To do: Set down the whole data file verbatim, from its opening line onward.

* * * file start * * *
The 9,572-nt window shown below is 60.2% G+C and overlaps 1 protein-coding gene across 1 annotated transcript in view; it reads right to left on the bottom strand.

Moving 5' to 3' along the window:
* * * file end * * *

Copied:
The 9,572-nt window shown below is 60.2% G+C and overlaps 1 protein-coding gene across 1 annotated transcript in view; it reads right to left on the bottom strand.

Moving 5' to 3' along the window: